The number of blacks in professional occupations doubled between 1960 and 1974 and their place in society was increasingly unchallenged. But most black were not middle class, indeed about half of them lived on below or near the poverty line, the line below which statisticians reckoned their income was inadequate for necessities of life.
The riots in the cities revealed a deeper problem. Everyday integration wasn't advancing as quickly as expected because the more affluent whites had largely left the inner cities, driving away in their new cars for the suburbs. The very innovation that had brought blacks together and helped create the conditions for the civil rights movement had now left them stranded in decaying inner cities.
A study conducted by the Department of Labor in 1971 estimated that one of every five adult inhabitants of Harlem lived entirely on income derived from illegal enterprises. 'A Renegade History of the United States'
By 1977, there was a small, new, emerging, black middle class but blacks were still seven times more likely to be victims of homicidal violence as whites. Northern cities started to elect black mayors, and black civil rights was largely played out in normal politics, but they were elected to areas deserted by the whites and the money. Rather than inheriting the Promised Land, they struggled with drugs and crime. The results were the crack corners and politically corrupt landscape of the seminal TV series, 'The Wire'. The following exchange is between two drug gang 'soldiers',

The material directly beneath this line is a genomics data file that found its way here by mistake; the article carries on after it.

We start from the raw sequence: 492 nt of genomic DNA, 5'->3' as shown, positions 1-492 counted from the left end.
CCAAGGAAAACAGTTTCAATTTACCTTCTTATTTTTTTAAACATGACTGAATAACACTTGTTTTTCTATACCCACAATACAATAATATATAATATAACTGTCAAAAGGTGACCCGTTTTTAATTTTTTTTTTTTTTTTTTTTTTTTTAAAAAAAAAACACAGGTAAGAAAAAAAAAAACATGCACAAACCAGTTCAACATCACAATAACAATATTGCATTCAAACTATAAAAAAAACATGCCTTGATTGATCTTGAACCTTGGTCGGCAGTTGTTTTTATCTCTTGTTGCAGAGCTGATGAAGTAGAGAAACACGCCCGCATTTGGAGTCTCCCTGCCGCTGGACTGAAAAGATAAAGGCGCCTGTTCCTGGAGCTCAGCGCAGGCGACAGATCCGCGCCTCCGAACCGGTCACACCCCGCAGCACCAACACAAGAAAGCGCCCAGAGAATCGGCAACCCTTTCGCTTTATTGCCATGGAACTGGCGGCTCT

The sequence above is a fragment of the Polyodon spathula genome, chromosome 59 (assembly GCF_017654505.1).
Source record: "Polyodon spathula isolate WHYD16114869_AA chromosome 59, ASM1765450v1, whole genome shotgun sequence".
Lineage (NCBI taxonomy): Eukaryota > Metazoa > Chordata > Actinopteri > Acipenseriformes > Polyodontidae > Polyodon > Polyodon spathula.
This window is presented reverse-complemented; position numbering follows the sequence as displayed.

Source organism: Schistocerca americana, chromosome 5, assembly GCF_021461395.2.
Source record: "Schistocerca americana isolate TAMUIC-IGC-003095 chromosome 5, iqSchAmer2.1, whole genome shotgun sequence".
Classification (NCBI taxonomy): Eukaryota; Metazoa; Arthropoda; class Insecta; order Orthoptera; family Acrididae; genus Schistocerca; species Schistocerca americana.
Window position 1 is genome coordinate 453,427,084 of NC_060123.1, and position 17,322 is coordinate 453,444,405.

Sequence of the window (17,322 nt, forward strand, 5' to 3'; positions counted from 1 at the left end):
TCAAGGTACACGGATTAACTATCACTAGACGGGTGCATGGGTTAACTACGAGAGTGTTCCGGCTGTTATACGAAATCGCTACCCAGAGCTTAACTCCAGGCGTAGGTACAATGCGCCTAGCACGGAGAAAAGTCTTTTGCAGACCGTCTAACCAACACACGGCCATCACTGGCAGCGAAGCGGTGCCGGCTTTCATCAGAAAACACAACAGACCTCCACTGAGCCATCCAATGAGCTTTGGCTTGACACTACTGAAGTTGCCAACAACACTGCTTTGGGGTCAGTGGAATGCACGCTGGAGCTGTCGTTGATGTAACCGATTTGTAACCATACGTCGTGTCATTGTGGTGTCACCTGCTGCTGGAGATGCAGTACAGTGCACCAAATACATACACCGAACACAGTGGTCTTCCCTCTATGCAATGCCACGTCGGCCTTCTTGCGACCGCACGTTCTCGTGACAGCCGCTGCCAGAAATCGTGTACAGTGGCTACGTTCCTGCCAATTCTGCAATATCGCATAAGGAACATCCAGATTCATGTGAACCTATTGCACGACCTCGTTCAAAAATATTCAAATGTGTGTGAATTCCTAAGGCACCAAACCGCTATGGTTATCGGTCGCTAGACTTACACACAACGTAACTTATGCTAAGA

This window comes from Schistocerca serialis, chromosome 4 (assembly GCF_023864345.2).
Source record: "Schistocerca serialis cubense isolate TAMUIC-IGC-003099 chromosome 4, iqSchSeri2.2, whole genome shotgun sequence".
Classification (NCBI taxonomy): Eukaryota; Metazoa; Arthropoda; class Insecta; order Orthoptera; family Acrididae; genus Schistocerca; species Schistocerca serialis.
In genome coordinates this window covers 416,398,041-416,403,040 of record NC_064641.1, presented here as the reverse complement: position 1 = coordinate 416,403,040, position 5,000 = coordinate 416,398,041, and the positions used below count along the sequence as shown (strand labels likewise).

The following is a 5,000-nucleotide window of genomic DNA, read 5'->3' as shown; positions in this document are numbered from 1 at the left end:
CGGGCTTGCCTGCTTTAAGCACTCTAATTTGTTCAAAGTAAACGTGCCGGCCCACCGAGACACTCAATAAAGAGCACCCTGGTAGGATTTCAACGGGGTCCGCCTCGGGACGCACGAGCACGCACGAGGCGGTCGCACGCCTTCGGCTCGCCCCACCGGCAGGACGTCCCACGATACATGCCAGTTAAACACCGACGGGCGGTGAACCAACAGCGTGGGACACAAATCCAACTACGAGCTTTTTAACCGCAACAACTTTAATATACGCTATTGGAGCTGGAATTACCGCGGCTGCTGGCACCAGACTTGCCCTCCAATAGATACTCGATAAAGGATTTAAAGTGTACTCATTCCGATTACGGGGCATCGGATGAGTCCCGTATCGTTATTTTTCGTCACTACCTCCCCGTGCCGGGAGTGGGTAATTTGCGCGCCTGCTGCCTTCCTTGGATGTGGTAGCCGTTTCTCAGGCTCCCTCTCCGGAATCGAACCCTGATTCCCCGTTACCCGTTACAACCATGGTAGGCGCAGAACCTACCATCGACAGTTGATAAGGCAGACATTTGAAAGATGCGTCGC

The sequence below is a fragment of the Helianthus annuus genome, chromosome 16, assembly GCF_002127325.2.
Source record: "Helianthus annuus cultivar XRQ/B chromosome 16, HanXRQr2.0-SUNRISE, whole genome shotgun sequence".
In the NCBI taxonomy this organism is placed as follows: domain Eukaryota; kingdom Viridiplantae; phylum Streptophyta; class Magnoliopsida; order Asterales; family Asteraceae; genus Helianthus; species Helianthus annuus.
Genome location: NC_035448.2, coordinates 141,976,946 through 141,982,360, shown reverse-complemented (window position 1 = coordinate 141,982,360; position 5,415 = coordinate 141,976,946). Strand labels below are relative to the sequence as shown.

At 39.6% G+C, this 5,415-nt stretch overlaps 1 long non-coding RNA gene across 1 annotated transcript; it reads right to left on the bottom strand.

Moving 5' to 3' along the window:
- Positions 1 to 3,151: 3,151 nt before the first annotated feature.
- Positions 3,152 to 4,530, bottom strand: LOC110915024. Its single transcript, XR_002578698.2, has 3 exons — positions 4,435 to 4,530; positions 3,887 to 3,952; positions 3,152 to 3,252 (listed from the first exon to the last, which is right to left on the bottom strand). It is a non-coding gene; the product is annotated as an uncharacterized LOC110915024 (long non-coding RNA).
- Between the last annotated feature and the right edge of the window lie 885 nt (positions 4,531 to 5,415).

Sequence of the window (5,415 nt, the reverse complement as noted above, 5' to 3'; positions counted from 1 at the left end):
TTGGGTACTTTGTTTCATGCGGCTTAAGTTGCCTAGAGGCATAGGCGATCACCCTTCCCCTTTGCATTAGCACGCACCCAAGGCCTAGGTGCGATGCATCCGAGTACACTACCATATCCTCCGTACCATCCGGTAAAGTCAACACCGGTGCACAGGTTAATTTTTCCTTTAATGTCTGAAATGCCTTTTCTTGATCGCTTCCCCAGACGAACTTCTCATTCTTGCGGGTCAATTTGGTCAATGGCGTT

Cutty: The game done changed...
Slim Charles: Game's the same, just got more fierce.
The understandable violence that accompanied the civil rights movement of the 20th century had turned inwards into a 21st century uncivil war where black violence turns inwards, contained and controlled by a largely white press and police force. Many, however, believe that the election of Barack Obama, a black man in the White House, is the ultimate achievement of the civil rights movement. For a crucial aspect of the American dream is that anyone can work hard and become the President. That wasn't the case when Obama was born in 1961. It is now.
Did you know?
Author Thaddeus Russell argues that disco clubs were the most racially integrated public spaces in the United States. In one of the great ironies in the history of American race relations, a queer and entirely renegade creation produced more integration through desire than the civil rights movement ever achieved through moralism and legislation., In 2002, there were more black men in prison, than there were in higher education.